Third year human development major Pricial Madrigal said, “these events really makes me realize what people are going through in my community and how differently people have to live their lives.” Through the multitude of events, JUMP hopes to make students more aware of what some people within the community experience daily. This event encourages SSU students to evaluate their living conditions, and compare it to that of others who may not be as fortunate. “Some of the people who might benefit from this could even be our classmates,” Madrigal said, “and I think that’s crazy. Why wouldn’t we want to help, as a community?”
Each day throughout the week, JUMP will offer a variety of events and donation centers on campus. Campus community members can find donation bins in the Student Center all week for them to drop off new hygiene items for nonprofit shelters in Sonoma County. Acceptable items include socks, underwear, deodorant, toothpaste, razors, hair ties etc. Victoria Parker, SSU student and Human Services coordinator at JUMP, said, “JUMP is focusing on hygiene products as donations because sometimes the need for these items are overlooked.”
Various events will be held throughout the week, with the purpose of getting students to better understand what it is like to experience food insecurity. On Monday, in the Alexander Valley room, JUMP had blanket making and movie viewing, where they invited students to create tie blankets that will benefit shelters in Sonoma County. On Tuesday, they will invite students to The Hungry Banquet, where they can experience what it is like to dine in a third world country. JUMP encourages donations at this event as well.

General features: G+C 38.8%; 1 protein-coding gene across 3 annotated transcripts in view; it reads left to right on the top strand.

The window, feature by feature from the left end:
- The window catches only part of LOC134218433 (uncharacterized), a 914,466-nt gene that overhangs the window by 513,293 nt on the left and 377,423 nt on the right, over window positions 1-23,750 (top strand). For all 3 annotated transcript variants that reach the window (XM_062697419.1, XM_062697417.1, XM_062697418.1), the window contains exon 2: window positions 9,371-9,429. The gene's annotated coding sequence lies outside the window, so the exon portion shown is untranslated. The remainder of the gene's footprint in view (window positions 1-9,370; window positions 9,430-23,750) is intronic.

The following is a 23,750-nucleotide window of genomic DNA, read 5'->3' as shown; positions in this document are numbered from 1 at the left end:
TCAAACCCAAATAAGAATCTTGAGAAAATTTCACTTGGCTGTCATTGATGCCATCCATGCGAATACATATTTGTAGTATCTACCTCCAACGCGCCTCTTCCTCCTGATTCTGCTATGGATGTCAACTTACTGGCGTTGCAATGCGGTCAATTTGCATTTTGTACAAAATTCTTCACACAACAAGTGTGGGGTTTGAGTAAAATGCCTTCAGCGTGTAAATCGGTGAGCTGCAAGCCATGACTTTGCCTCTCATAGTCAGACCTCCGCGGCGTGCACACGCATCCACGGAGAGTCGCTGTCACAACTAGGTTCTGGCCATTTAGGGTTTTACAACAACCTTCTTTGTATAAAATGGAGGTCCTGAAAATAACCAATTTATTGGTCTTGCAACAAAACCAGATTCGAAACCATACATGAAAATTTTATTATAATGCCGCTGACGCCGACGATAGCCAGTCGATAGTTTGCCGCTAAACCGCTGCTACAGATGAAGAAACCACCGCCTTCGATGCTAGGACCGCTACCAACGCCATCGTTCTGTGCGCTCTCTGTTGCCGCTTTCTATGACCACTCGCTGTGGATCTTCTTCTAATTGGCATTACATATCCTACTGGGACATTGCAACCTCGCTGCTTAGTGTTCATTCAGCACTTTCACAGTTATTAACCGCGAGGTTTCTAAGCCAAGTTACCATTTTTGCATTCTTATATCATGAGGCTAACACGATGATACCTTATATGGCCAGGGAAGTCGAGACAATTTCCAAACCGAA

While Monday and Tuesday are the only days events will be held on campus, on Wednesday students and volunteers will participate in the Hunger for Change Day of Service, at the Redwood Empire Food Bank. Students can sign up to join JUMP and volunteer at the Redwood Empire Food Bank using the web address https://orgsync.com/145076/forms/301829.
In addition to these events, Elbert invites “all students, staff, etc to join in the celebration” of the official “Lobo’s Pantry ribbon cutting next Friday February 23rd at 10am.” President Sakaki is excited to speak at the ribbon cutting where she will be donating items and asking the Sonoma State community to “demonstrate together just how wonderful and caring a community Sonoma State is!”
For more information visit firstname.lastname@example.org and follow @SSUJUMP on Instagram and Facebook.
Andru Luvisi, information security officer at Sonoma State University sent out a warning to students about a recent upturn in phishing emails. Luvisi likens it to one of his favorite quotes, from writer S. W. Erdnase “The player who believes he cannot be deceived is in great danger. The knowledge that no one is safe is his best protection.”
Following the October retirement of 20-year Sonoma State University veteran and Senior Director of Athletics Bill Fusco, the Seawolves officially welcomed their 10th athletic director, Gail D. Barksdale.Read More
Greg Sawyer, the new vice president for student affairs starting April 1, comes to Sonoma State University, most recently serving as Vice President for Student Affairs at CSU Channel Islands. While there, the university’s Division of Student Affairs was recognized as one of the nation’s Most Promising Places to Work in Student Affairs for the past three years by Diverse Magazine. In an interview with Sawyer, he offered some thoughts on his new position at Sonoma State, his background and what drives him to make a difference.Read More